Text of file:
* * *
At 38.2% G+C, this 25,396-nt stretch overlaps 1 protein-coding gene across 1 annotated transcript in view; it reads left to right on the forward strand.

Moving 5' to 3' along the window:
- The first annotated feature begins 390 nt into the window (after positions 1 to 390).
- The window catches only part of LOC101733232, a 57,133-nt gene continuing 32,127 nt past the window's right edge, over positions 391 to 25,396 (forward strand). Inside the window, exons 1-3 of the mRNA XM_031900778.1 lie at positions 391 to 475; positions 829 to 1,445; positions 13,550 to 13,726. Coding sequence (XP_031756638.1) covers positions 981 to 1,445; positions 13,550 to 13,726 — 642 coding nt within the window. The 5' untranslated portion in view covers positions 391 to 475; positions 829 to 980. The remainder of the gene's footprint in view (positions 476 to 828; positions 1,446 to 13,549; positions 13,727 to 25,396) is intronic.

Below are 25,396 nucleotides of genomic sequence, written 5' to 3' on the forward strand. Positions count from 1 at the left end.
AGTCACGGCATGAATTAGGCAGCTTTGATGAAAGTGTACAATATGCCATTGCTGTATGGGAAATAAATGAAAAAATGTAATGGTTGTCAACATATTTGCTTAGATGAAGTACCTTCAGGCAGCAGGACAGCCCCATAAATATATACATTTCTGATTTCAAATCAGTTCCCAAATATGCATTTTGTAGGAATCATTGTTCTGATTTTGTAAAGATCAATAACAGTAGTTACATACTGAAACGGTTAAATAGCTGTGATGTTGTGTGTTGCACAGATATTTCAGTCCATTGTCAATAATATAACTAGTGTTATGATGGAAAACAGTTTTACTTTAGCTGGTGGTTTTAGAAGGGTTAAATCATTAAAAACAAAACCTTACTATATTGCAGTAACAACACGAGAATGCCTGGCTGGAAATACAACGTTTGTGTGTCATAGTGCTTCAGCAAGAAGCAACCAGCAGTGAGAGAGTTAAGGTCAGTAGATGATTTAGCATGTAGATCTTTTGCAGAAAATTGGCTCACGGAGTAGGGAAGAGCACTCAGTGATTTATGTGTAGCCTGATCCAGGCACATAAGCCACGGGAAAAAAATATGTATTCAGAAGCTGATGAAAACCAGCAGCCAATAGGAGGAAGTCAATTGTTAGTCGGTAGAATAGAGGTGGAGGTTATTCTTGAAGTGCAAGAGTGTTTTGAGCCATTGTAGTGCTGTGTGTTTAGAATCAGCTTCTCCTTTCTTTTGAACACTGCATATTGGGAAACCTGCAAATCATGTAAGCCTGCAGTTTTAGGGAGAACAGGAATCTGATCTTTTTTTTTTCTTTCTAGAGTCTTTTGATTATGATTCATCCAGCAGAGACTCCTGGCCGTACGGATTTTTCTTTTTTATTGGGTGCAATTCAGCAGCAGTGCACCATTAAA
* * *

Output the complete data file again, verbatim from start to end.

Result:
At 38.2% G+C, this 25,396-nt stretch overlaps 1 protein-coding gene across 1 annotated transcript in view; it reads left to right on the forward strand.

Moving 5' to 3' along the window:
- The first annotated feature begins 390 nt into the window (after positions 1 to 390).
- The window catches only part of LOC101733232, a 57,133-nt gene continuing 32,127 nt past the window's right edge, over positions 391 to 25,396 (forward strand). Inside the window, exons 1-3 of the mRNA XM_031900778.1 lie at positions 391 to 475; positions 829 to 1,445; positions 13,550 to 13,726. Coding sequence (XP_031756638.1) covers positions 981 to 1,445; positions 13,550 to 13,726 — 642 coding nt within the window. The 5' untranslated portion in view covers positions 391 to 475; positions 829 to 980. The remainder of the gene's footprint in view (positions 476 to 828; positions 1,446 to 13,549; positions 13,727 to 25,396) is intronic.

Below are 25,396 nucleotides of genomic sequence, written 5' to 3' on the forward strand. Positions count from 1 at the left end.
AGTCACGGCATGAATTAGGCAGCTTTGATGAAAGTGTACAATATGCCATTGCTGTATGGGAAATAAATGAAAAAATGTAATGGTTGTCAACATATTTGCTTAGATGAAGTACCTTCAGGCAGCAGGACAGCCCCATAAATATATACATTTCTGATTTCAAATCAGTTCCCAAATATGCATTTTGTAGGAATCATTGTTCTGATTTTGTAAAGATCAATAACAGTAGTTACATACTGAAACGGTTAAATAGCTGTGATGTTGTGTGTTGCACAGATATTTCAGTCCATTGTCAATAATATAACTAGTGTTATGATGGAAAACAGTTTTACTTTAGCTGGTGGTTTTAGAAGGGTTAAATCATTAAAAACAAAACCTTACTATATTGCAGTAACAACACGAGAATGCCTGGCTGGAAATACAACGTTTGTGTGTCATAGTGCTTCAGCAAGAAGCAACCAGCAGTGAGAGAGTTAAGGTCAGTAGATGATTTAGCATGTAGATCTTTTGCAGAAAATTGGCTCACGGAGTAGGGAAGAGCACTCAGTGATTTATGTGTAGCCTGATCCAGGCACATAAGCCACGGGAAAAAAATATGTATTCAGAAGCTGATGAAAACCAGCAGCCAATAGGAGGAAGTCAATTGTTAGTCGGTAGAATAGAGGTGGAGGTTATTCTTGAAGTGCAAGAGTGTTTTGAGCCATTGTAGTGCTGTGTGTTTAGAATCAGCTTCTCCTTTCTTTTGAACACTGCATATTGGGAAACCTGCAAATCATGTAAGCCTGCAGTTTTAGGGAGAACAGGAATCTGATCTTTTTTTTTTCTTTCTAGAGTCTTTTGATTATGATTCATCCAGCAGAGACTCCTGGCCGTACGGATTTTTCTTTTTTATTGGGTGCAATTCAGCAGCAGTGCACCATTAAA